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Pros & Cons of Invisalign

Pierce Willans Headshot
Written by
Pierce Willans
Medically Reviewed by 
Dr. Erica Anand
5 Sources Cited

What is Invisalign?

Invisalign is a popular alternative to traditional braces due to its low profile and convenience. It’s a series of clear aligners (also known as invisible braces) for your upper and lower teeth.

Invisalign aligners are nearly invisible, making them popular for image-conscious teens and adults.

Since its introduction in 1998, Invisalign has treated over 3 million people, making it the leading in-office aligner on the market today.

How Invisalign Works

  1. Treatment begins with a visit to the dentist or orthodontist’s office for an in-person consultation. While there, your mouth will be digitally scanned (some offices still take physical impressions using putty). Your treatment plan is based on these scans. 
  2. Invisalign clear aligners are then made based on both current and desired teeth alignment
  3. Wear the aligners for 20 to 22 hours per day over the next two weeks, removing them only to brush, floss, eat or drink. During this time, your teeth will move between 0.25 to 0.3 millimeters.
  4. After two weeks, return to the office for a follow-up appointment. There, an Invisalign-trained professional can check your progress and replace your aligners with new ones. After this, appointments will be about every 6 weeks, and you’ll continue to switch your aligners every 2 weeks.
  5. Total treatment length usually takes anywhere between 3 to 18 months (depending on adherence and teeth alignment issues). After treatment ends, a Vivera® Invisalign retainer will be created to keep your teeth straight.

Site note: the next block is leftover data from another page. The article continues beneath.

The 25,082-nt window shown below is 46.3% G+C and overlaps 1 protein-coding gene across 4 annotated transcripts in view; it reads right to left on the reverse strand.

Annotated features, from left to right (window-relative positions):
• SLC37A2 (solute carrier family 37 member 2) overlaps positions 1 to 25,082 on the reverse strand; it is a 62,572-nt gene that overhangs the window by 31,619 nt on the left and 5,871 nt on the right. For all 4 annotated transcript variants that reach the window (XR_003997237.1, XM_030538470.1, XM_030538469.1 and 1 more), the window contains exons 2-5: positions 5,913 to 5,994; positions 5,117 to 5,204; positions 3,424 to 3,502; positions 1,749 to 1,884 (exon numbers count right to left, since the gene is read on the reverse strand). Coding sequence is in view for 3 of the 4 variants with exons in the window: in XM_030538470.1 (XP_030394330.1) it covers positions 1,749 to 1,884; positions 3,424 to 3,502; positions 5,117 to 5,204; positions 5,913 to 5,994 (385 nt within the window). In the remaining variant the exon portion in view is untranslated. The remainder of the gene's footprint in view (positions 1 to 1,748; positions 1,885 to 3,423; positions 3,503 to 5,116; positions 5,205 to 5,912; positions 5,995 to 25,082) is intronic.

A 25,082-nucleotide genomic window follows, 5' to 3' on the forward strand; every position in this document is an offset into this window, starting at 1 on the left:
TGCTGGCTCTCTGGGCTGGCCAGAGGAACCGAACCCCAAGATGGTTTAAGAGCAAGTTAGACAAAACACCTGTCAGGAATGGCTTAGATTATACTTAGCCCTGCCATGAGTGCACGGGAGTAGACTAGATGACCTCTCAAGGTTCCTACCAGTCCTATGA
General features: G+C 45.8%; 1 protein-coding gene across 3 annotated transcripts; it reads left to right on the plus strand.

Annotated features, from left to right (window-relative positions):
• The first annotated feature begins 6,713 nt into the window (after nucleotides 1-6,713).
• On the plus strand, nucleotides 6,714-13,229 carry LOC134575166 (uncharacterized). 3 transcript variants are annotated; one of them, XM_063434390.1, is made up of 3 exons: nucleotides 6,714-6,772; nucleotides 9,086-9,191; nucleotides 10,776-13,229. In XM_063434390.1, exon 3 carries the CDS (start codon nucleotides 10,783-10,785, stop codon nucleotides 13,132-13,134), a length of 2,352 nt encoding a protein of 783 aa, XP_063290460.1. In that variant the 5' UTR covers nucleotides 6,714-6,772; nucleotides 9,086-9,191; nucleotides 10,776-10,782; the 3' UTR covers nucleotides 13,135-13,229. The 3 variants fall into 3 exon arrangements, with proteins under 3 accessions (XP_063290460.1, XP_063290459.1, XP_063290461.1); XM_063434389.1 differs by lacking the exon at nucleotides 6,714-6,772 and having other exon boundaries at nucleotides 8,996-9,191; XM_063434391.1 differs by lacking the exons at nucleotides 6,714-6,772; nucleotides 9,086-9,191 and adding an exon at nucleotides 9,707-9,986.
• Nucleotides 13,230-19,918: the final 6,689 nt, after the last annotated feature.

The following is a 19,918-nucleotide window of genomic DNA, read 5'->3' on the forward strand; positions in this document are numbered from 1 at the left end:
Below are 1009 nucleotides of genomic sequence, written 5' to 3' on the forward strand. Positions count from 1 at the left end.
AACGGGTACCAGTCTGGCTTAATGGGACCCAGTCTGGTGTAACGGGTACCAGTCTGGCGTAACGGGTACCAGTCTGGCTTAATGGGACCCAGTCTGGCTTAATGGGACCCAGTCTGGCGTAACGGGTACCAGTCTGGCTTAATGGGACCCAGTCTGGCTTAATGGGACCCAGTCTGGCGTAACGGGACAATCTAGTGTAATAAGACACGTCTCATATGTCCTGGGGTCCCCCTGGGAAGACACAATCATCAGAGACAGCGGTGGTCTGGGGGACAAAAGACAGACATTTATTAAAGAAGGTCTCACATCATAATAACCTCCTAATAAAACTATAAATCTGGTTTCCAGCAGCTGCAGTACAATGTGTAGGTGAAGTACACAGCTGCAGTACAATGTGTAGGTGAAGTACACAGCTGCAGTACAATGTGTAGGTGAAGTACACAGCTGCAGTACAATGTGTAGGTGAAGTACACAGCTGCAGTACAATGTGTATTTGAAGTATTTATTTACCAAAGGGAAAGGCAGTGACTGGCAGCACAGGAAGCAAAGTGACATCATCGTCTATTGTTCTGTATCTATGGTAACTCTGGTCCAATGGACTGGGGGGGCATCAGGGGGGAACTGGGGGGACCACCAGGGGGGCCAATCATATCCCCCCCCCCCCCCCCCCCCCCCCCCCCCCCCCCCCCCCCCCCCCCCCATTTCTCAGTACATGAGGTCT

Pros of Invisalign

There are a variety of advantages to getting Invisalign aligners. These include:

  • Low profile — Unlike traditional braces, Invisalign is almost unnoticeable. This makes it ideal for teenagers and young professionals who are image-conscious.
  • Convenient — Invisalign treatment involves fewer follow-up appointments than braces. The appointments also take less time. Overall, treatment time is often faster as well.
  • Removable — Invisalign aligners are removable, allowing for normal brushing and flossing without difficulty. 
  • No wires or brackets —The lack of delicate metal wires or brackets means you can eat the foods you want without worry. It’s also easier to maintain good oral hygiene with Invisalign aligners than traditional braces. 
  • Comfortable — According to a 2014 study, Invisalign treatment features significantly less discomfort and irritation than braces.1
  • Safe  — Invisalign clear aligners are made with FDA-approved, medical-grade plastic, which is free of toxins like BPA or BPS.
  • Low Maintenance — The aligners are easy to keep clean. Simply scrub with a toothbrush and some soap. You can also let them soak in antibacterial mouthwash overnight. 

Fix your teeth from home for cheaper than Invisalign. Learn about the best Invisalign alternatives.

Cons of Invisalign 

Possible cons of Invisalign are:

  • Expensive — Before insurance, the national average cost for Invisalign is between $2,500 and $8,000.
  • Have to Wear It — Invisalign must be worn between 20 and 22 hours per day. Anything else will diminish its effectiveness.